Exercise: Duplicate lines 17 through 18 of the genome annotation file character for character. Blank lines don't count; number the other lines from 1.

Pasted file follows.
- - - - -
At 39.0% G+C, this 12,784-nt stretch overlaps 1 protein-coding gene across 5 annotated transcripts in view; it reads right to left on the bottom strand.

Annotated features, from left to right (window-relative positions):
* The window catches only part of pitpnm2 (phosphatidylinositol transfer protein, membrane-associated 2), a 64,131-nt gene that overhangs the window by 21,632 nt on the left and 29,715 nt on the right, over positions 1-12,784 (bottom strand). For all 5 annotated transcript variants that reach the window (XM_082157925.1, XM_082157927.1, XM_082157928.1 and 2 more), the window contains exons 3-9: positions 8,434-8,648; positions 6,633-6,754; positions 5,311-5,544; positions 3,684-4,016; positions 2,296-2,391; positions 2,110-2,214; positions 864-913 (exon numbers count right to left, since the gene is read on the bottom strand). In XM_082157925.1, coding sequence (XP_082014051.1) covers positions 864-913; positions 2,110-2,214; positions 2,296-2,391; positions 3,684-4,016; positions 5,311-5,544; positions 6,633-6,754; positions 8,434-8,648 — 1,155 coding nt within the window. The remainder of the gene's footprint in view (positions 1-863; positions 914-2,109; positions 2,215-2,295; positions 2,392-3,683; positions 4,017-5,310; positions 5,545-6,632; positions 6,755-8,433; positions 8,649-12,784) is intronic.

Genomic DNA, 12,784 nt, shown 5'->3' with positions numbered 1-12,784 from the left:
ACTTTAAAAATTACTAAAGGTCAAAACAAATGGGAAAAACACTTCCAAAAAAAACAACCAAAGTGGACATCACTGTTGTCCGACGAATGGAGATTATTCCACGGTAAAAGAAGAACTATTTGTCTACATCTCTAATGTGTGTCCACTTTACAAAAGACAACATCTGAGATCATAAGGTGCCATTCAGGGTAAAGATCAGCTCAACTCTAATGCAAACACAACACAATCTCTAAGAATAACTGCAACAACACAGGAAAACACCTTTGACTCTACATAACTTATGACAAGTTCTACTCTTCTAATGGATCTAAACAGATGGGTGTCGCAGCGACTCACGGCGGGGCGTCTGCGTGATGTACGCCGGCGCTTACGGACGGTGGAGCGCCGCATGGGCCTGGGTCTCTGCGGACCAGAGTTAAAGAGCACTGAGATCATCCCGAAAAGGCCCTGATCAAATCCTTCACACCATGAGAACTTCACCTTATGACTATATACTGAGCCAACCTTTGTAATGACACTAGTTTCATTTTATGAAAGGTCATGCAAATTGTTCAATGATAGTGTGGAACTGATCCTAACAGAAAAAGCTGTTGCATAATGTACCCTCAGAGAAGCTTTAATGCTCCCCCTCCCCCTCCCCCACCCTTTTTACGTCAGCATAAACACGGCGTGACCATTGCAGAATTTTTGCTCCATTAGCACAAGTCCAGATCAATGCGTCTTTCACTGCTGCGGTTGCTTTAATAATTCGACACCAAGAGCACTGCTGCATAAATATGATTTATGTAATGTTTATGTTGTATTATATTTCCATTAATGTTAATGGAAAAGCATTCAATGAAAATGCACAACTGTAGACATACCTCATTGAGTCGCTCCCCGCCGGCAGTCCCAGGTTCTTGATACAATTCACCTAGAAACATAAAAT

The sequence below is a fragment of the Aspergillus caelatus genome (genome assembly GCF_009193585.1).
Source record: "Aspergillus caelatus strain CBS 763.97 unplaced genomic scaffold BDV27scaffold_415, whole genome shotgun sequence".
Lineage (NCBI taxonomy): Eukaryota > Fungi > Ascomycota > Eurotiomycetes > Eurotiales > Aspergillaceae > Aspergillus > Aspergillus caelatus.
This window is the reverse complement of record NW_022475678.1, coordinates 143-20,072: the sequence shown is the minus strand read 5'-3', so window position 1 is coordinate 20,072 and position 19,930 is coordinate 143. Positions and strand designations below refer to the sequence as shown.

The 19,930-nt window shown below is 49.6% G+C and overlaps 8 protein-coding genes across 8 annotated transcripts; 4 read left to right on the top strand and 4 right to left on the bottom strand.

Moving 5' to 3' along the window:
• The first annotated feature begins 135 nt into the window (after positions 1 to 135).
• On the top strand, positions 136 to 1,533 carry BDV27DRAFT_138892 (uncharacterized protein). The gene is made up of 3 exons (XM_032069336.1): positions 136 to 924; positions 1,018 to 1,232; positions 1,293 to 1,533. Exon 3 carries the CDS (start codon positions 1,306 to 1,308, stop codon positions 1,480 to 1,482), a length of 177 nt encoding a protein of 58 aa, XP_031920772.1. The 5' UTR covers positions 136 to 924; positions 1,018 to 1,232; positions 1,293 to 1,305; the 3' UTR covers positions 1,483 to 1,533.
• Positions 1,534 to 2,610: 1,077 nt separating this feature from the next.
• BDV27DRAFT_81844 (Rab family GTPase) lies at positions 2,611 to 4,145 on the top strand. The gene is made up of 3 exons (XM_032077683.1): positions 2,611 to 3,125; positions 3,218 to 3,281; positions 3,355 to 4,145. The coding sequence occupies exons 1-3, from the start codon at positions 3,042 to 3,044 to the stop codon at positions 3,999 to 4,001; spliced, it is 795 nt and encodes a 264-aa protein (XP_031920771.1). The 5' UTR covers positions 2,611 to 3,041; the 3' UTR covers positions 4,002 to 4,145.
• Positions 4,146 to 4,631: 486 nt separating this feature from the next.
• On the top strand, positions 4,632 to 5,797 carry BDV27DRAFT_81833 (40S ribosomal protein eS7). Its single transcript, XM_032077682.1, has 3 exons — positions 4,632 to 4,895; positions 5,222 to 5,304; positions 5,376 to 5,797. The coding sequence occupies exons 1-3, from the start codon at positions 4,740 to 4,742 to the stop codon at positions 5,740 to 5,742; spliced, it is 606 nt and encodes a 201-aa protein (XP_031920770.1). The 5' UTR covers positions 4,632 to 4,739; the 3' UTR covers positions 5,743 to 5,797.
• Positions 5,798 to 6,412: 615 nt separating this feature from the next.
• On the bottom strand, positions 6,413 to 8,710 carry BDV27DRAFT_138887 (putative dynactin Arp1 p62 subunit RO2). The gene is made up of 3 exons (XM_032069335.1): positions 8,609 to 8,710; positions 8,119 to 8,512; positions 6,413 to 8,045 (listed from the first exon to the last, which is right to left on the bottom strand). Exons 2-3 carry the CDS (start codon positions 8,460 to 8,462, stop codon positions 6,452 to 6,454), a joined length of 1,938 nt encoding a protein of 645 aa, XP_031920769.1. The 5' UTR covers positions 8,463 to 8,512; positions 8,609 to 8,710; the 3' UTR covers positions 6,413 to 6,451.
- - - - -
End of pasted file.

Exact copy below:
• On the top strand, positions 4,632 to 5,797 carry BDV27DRAFT_81833 (40S ribosomal protein eS7). Its single transcript, XM_032077682.1, has 3 exons — positions 4,632 to 4,895; positions 5,222 to 5,304; positions 5,376 to 5,797. The coding sequence occupies exons 1-3, from the start codon at positions 4,740 to 4,742 to the stop codon at positions 5,740 to 5,742; spliced, it is 606 nt and encodes a 201-aa protein (XP_031920770.1). The 5' UTR covers positions 4,632 to 4,739; the 3' UTR covers positions 5,743 to 5,797.
• Positions 5,798 to 6,412: 615 nt separating this feature from the next.